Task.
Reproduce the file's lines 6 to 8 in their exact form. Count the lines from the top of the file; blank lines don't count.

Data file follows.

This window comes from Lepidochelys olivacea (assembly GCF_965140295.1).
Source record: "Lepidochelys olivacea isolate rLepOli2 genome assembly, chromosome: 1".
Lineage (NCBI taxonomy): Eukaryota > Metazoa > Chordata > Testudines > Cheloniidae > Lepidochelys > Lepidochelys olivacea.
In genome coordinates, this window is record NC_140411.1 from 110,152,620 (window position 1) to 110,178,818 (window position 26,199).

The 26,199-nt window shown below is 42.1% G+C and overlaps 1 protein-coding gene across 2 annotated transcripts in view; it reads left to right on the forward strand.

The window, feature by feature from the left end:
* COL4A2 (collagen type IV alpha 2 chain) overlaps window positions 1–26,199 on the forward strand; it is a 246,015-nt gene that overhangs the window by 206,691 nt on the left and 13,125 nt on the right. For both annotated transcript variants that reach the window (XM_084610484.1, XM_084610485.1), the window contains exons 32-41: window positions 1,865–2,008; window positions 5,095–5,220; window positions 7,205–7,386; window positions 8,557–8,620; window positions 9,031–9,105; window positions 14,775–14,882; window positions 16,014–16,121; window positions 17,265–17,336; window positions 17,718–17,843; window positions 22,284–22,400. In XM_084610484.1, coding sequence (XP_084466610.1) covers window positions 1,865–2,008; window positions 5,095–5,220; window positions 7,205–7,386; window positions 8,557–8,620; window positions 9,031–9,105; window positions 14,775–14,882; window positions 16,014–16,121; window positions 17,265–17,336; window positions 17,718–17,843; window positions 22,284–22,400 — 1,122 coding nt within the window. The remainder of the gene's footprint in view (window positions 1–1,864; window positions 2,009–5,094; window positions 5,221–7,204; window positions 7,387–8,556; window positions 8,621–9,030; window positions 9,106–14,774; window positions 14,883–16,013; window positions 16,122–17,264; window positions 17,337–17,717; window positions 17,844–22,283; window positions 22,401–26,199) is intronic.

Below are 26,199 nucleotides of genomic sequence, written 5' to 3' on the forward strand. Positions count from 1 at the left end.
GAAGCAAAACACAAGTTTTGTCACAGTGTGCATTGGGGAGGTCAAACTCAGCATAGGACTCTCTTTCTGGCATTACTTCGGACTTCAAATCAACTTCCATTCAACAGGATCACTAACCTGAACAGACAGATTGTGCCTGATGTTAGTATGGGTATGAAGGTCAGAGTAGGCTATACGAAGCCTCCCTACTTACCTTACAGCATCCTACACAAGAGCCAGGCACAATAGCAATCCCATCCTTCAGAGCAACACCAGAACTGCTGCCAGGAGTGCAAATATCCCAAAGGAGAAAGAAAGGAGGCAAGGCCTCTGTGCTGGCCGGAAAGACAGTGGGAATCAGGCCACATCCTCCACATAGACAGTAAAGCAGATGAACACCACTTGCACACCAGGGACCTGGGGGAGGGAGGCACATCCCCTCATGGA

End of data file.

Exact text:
The window, feature by feature from the left end:
* COL4A2 (collagen type IV alpha 2 chain) overlaps window positions 1–26,199 on the forward strand; it is a 246,015-nt gene that overhangs the window by 206,691 nt on the left and 13,125 nt on the right. For both annotated transcript variants that reach the window (XM_084610484.1, XM_084610485.1), the window contains exons 32-41: window positions 1,865–2,008; window positions 5,095–5,220; window positions 7,205–7,386; window positions 8,557–8,620; window positions 9,031–9,105; window positions 14,775–14,882; window positions 16,014–16,121; window positions 17,265–17,336; window positions 17,718–17,843; window positions 22,284–22,400. In XM_084610484.1, coding sequence (XP_084466610.1) covers window positions 1,865–2,008; window positions 5,095–5,220; window positions 7,205–7,386; window positions 8,557–8,620; window positions 9,031–9,105; window positions 14,775–14,882; window positions 16,014–16,121; window positions 17,265–17,336; window positions 17,718–17,843; window positions 22,284–22,400 — 1,122 coding nt within the window. The remainder of the gene's footprint in view (window positions 1–1,864; window positions 2,009–5,094; window positions 5,221–7,204; window positions 7,387–8,556; window positions 8,621–9,030; window positions 9,106–14,774; window positions 14,883–16,013; window positions 16,122–17,264; window positions 17,337–17,717; window positions 17,844–22,283; window positions 22,401–26,199) is intronic.

Below are 26,199 nucleotides of genomic sequence, written 5' to 3' on the forward strand. Positions count from 1 at the left end.